'Bloody state abortion doesn't want to die,' the rat said. It turned to the Matchstick man. 'So where is your formula, my friend?' Its voice was silky. 'Maybe we can assist you achieve your goal. Only AIDS has no cure – what's eating you anyway?'

The Matchstick man pointed at the statue with the sheaf of papers. Countless silver bees now buzzed around its head, some sitting on it, some on its shoulders, as if they were the scales of a prehistoric animal.

'I have decided to first present my petition to her, then I will go to the underworld and visit the people wherever they are hiding, because, as you can see, the streets are now empty, nobody dares walk them for fear of their lives. But life is a divine gift from the spirits that has to be lived to the full without – er, okay, let me read to you-'

The papers had disappeared from his hand, and so also his briefcase. He raised his eyes. The rats had disappeared too. He stood before the statue, his mouth wide open.

'Read,' sneered Her Excellency from her imperious perch on the bull. 'For one with only two teeth, I see you are a very astute young man.'

All the bees took off from the statue and buzzed into the sky, filling it with silver stars in broad daylight. Their shadows speckled the whole of Independence Square, making it seem as if tiny mirrors were scattered all over it.

The bull tittered. It feinted with its right hoof, the Matchstick man ducked, and it belted him with a granite left to the forehead. The air exploded into more shiny bees, and he was hurled back and landed butt first on a patch of molten tar in the street. The tar splashed upwards, and rained down on him again like inward folding petals, plastering him flat to the empty street with a single shiny blood red star sizzling in his mind.

The two lions at the Palace door snarled, threw their dumbbells down and leapt forward, muscles bunched. But they could not find the Matchstick man. Two eyes in the tar watched them disappear down the street, their noses casting for scent. When the lions were reduced to dots, the Matchstick man dragged himself up from his tar bed. He was now black all over. Needle thin infants quickly gathered around him, laughing noisily, and pointing fingers at him.

He walked away in the opposite direction to the lions. More needles poured from doorways, from the alleys, from manhole covers, and followed behind the Matchstick man.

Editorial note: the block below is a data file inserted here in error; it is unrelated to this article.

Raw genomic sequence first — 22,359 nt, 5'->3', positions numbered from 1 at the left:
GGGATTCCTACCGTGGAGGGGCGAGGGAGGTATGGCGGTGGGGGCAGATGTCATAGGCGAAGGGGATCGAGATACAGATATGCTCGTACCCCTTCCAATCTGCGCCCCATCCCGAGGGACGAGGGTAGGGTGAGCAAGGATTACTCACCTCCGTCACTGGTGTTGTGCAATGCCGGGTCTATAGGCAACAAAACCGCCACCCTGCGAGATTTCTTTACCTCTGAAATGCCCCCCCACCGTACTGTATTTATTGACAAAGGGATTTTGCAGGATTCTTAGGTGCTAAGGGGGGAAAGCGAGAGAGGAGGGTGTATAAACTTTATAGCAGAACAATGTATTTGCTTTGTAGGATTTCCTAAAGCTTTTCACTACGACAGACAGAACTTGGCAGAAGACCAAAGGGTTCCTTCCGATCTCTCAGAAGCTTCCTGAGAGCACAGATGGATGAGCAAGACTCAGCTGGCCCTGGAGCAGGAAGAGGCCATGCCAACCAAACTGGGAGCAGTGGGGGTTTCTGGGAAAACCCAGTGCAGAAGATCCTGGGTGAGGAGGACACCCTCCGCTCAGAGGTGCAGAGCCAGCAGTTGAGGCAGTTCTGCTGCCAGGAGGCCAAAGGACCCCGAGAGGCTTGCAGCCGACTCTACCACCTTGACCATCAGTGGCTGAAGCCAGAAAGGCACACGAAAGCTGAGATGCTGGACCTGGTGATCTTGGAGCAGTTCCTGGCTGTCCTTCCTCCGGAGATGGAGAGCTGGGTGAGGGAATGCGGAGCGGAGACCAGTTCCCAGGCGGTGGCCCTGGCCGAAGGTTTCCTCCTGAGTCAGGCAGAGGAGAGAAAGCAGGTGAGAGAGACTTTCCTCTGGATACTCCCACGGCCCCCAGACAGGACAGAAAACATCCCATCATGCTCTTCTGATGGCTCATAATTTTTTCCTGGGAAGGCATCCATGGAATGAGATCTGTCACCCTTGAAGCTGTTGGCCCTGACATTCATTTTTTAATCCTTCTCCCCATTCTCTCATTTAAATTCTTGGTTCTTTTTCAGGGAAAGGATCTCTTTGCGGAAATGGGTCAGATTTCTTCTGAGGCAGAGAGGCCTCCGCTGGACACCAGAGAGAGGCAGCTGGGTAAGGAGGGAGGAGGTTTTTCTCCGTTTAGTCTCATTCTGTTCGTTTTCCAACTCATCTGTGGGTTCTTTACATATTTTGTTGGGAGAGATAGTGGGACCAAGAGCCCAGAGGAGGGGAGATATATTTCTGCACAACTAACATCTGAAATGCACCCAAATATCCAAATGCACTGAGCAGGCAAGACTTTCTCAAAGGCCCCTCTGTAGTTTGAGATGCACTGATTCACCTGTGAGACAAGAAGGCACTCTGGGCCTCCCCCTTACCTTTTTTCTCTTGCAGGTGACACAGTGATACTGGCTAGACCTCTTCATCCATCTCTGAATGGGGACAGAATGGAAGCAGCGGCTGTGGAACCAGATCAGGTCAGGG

'They have not silenced me!' the Matchstick man was raving at the air. 'They will never silence me!'

The air eyed him with ageless silence.

'This is only a temporary set back of the army of emancipation, but it shall regroup, the commander shall scream attack, and it shall open its bibles and read virtuousness and civil rights from it, and they shall wilt and crumble before the avalanche of the stones of their words. Hearken my people, there is a cure!'

'There is no cure!' The needles behind him chanted. Their foul breath buffeted the Matchstick man's back, but he walked on without glancing behind him.

The rats lined the tops of the skyscrapers, their arms around angelic faced women, and pointing at the Matchstick man and squeaking in laughter. The tall rat shredded the Matchstick man's petition and threw the papers into the wind. Then he threw the briefcase into the sky also, and all the rats took pot shots at it with their shotguns, hitting it again and again, until it was in small pieces. In the distance behind the briefcase, the sun was hard put ducking the zinging buckshot.

'There is a cure for all the man made ills of the world!' the Matchstick man raved, ignoring the pieces of briefcase and bits of paper raining all around him like wedding confetti.

The procession left the city behind them. It followed the road as it wound up the air towards the sky along a coiled sunbeam.

'There is no cure!' the needles chanted.

'There is a cure if you want it. My papers were stolen, but I have the formula in my head, and that they shall never erase. I am going up this blue celestial road to scrawl it across the sky in big sun-letters, so all those who bother to look up from the mire of their lives shall be saved.'

'Your ghonoreal prick!' Her Excellency screamed from the far distant spire of the palace that projected over the tops sky scrapers. Her back was stooped under the roof of the sky, making her breasts sag down, and her skirt ride high behind her, exposing the backs of veined thighs. In her hand she held her zip zapping truncheon. The sun touched Her Excellency's back.

'Excuse me kind mother - can I please pass?' It asked in a soft voice.

Her Excellency moved aside, still stooped. The sun walked past her after the disappearing Matchstick man. As it passed, Her Excellency's face tightened, and her eyes became a hyena's, cold and glittering. She bit her lower lip and touched the sun with the crackling truncheon on its back. A white bolt of lighting flashed from the sun and lashed across the sky, followed by an ear splitting crack. Darkness swallowed the sky as the sun's filament blew. The sun became a weakly shining moon, and it limped after the Matchstick man on an ethereal avenue.